The Wilson Tigers raise their helmets at the end of the national anthem prior to action against Good Counsel last week. (Jonathan Newton/The Washington Post)

Wilson Coach Mark Martin helped put together the team’s schedule with the desire for his players to see how they stacked up against the area’s best. And after they suffered their worst loss since Martin’s first year at the helm in 2011, the Tigers are using that game as a learning lesson.

Wilson was worn down for four quarters by a much bigger and more experienced team in 12th-ranked Good Counsel which resulted in a 49-13 loss. The Tigers saw the heights they have longed to attain in the loss.

“The level of talent [Good Counsel] has, that’s the level they want to be on,” Martin said. “They finally realized you can’t play around, you have to prepare to get to that level.”

Saturday, the stage gets bigger for the Tigers as they travel to Byrd Stadium at the University of Maryland for a matinee matchup with DuVal. The 4A South region finalist has crafty junior dual-threat quarterback Antoine Brooks, who amassed 1,000 yards rushing and passing last season.

Brooks ran for 124 yards on nine carries in DuVal’s 21-7 win last season, with 42 yards coming on a fourth quarter touchdown run. Brooks’s big run was the lone touchdown in the second half, and put the game out of the reach.

“Last year, it was a containment problem on the defensive end, and I wasn’t as mature as I am now,” Wilson linebacker-defensive end Kareem McDonald said. “We couldn’t keep the quarterback in the pocket, he kept breaking to the outside and he outran a lot of people. If we can contain him, we should be fine and come out with the win.”

For both sides, it will be their first time playing at Byrd Stadium. DuVal Coach Dameon Powell sees the game as a great way to prepare his squad for a possible late season run to M&T Bank Stadium in Baltimore.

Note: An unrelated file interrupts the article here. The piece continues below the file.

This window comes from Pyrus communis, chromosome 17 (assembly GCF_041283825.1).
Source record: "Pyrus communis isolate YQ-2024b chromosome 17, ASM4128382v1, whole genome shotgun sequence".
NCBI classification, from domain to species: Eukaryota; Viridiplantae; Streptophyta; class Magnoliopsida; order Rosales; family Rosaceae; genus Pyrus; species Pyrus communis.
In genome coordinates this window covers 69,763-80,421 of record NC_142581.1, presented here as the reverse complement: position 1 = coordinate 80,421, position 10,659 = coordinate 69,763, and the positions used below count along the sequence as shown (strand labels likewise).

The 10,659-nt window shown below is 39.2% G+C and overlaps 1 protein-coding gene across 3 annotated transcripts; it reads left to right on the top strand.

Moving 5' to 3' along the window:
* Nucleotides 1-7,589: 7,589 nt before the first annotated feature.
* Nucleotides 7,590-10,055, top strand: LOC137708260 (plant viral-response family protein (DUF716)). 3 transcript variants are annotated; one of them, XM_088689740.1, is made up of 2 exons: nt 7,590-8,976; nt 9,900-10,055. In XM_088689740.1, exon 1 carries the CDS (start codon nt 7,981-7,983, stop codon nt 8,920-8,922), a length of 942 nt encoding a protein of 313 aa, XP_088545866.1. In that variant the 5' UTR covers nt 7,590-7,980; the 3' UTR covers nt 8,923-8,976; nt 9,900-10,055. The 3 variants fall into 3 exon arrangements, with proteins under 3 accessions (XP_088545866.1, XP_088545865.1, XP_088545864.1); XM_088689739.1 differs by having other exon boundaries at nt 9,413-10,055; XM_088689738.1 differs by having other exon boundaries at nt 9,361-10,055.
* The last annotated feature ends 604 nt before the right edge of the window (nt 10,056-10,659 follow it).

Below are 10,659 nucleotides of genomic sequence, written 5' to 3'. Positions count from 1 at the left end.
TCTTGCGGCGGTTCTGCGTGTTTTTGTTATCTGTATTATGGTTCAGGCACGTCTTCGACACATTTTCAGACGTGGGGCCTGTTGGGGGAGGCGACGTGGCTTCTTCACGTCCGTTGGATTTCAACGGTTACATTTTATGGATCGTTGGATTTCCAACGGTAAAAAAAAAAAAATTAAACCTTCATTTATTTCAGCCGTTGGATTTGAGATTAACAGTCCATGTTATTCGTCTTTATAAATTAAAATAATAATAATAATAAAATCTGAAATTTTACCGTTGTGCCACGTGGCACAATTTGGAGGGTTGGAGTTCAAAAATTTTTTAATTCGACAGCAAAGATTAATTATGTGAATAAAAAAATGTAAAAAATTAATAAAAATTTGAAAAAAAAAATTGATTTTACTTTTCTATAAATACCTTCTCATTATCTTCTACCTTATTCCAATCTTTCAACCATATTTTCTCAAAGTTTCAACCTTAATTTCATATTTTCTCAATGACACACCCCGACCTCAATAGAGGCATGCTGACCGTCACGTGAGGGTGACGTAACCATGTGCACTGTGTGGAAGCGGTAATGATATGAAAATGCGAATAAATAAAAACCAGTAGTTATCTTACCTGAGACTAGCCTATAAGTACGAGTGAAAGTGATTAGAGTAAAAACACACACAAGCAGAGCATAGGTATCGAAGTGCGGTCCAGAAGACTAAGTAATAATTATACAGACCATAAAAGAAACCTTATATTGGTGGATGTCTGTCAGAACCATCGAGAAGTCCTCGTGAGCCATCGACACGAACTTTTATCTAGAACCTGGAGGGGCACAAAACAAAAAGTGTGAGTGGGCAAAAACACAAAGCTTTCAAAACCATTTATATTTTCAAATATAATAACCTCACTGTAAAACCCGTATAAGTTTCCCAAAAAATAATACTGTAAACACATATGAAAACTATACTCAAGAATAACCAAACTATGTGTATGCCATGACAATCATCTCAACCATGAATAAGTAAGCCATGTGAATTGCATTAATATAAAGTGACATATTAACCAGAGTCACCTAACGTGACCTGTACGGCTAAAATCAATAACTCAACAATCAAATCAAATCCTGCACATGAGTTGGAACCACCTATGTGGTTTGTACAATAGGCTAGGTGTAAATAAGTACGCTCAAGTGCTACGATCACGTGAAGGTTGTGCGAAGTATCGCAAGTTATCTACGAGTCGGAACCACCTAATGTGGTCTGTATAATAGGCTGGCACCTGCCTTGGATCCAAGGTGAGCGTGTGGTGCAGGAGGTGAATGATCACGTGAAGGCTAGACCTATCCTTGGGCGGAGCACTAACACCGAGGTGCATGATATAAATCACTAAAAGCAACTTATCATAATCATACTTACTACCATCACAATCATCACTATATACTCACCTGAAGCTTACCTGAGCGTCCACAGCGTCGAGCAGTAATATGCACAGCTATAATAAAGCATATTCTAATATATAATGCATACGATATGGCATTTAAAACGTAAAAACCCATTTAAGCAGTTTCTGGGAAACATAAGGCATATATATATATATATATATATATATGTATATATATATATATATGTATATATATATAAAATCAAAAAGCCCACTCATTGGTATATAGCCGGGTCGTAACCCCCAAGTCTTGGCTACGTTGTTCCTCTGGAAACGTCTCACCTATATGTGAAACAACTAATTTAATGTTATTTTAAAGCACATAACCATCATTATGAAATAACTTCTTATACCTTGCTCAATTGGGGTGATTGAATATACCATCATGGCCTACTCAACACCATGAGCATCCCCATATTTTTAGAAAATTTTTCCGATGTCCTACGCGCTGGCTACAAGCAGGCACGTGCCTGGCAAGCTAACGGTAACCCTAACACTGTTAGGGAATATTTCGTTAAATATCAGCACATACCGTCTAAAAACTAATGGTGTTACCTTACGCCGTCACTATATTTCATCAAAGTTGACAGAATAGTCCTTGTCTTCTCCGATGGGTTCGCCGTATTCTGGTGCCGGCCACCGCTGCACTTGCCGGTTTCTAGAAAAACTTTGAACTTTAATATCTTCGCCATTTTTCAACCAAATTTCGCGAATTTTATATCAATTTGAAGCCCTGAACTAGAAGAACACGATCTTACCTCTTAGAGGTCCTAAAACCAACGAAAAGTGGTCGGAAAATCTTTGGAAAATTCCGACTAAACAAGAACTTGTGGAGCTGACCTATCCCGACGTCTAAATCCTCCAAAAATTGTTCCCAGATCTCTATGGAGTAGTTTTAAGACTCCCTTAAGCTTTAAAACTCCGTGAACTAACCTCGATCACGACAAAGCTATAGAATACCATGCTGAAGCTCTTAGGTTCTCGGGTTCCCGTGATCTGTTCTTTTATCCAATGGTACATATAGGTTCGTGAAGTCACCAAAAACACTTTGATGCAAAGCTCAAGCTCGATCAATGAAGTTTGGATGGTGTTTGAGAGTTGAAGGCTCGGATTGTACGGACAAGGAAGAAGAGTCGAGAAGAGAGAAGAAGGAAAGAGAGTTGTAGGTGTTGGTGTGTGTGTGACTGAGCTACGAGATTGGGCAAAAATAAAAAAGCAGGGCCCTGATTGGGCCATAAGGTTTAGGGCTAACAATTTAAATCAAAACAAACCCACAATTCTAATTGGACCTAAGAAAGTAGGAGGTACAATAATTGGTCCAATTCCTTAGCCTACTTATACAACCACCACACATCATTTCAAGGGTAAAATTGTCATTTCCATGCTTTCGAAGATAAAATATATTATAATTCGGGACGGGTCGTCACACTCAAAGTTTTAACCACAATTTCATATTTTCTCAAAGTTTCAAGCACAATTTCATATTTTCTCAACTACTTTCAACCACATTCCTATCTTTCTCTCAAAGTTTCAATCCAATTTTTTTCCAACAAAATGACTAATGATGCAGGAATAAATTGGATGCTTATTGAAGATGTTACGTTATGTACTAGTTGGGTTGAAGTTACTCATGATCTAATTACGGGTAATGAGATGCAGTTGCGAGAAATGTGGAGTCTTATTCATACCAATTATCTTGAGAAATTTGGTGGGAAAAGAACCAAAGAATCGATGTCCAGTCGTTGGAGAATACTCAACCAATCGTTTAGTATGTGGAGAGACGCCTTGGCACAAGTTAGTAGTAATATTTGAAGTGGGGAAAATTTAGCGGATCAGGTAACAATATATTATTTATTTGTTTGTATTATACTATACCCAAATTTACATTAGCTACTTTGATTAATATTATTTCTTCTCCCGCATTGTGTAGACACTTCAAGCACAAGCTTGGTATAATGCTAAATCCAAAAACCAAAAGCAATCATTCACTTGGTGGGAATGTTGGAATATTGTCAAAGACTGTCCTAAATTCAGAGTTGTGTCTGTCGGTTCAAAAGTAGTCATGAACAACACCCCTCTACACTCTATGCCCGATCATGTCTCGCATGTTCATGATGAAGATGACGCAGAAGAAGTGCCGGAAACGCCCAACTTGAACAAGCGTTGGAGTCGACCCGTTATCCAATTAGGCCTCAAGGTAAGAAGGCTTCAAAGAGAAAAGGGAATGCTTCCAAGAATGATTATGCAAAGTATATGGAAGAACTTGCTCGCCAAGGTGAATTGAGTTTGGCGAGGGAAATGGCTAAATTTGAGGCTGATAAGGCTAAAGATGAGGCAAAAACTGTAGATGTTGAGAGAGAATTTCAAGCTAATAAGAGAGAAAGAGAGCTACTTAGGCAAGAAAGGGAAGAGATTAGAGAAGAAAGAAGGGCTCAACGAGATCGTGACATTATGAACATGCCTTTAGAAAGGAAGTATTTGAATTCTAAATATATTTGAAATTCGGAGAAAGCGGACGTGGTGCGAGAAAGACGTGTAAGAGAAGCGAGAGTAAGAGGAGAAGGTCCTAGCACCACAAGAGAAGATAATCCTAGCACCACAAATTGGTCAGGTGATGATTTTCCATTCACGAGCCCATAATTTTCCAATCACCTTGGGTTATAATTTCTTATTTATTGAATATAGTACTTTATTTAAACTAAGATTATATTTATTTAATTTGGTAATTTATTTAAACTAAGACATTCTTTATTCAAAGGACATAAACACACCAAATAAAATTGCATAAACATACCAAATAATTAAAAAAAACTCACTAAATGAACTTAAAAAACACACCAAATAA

“It’s going to be exciting,” Powell said. “What I’m telling them is they have to be poised. When you’re excited a lot of mistakes happen. If we can hit them in the mouth and play DuVal football I think everything will be fine.”

A young DuVal defense will attempt to keep Wilson junior running back Abdul Adams (East Carolina) and senior tailback Larry Frazier under wraps. Frazier didn’t participate in the game last season, but Adams left his mark with 125 yards on 11 carries and a touchdown.

“We have to hold them from making big plays,” Powell said. Adams “is very good. If we can stop big plays we will be ok. We have a young group on defense, but they’ll be up for the challenge.”

Warriors will honor Headen

Former H.D. Woodson coach and athletic director Bob Headen guided teenagers for 25 years as the girls’ basketball coach and football coach for the Warriors. He won eight D.C. Interscholastic Athletic Association football titles, seven at H.D. Woodson and one at Cardozo. Headen also won 14 DCIAA titles and two City Titles as the girls’ basketball coach.

On Saturday, the legendary coach will be honored during the Warriors’ matchup with Theodore Roosevelt, and the field will be dedicated to him. The Warriors are seeking their first win of the season after a penalty-filled loss at Martinsburg (W.Va.), 24-7.

Woodson totaled 20 penalties and 200 penalty yards in the second half in last week’s loss. The loss snapped the Warriors’ 10-game winning streak that culminated with their 14th Turkey Bowl title a year ago.

The Rough Riders (0-1) enter the DCIAA Stars opener off a loss as well, a 55-8 defeat on the road against GlenOak (Ohio).

“It’s just a wake-up call,” Warriors senior quarterback Rashad Cooper said. “We felt as though we had a good chance of going undefeated. We have to take it more serious and work harder. We lost the out-of-town game, and now we’re ready to go.”

Although Headen is no longer coaching or teaching, he continues to have a close relationship with the program.

“He’s a great guy, I talk to him before games and he says to stay focused,” Cooper said. “He gives me nothing but good advice, and I want to definitely win the game for him. We all look at him and consider him a legend.”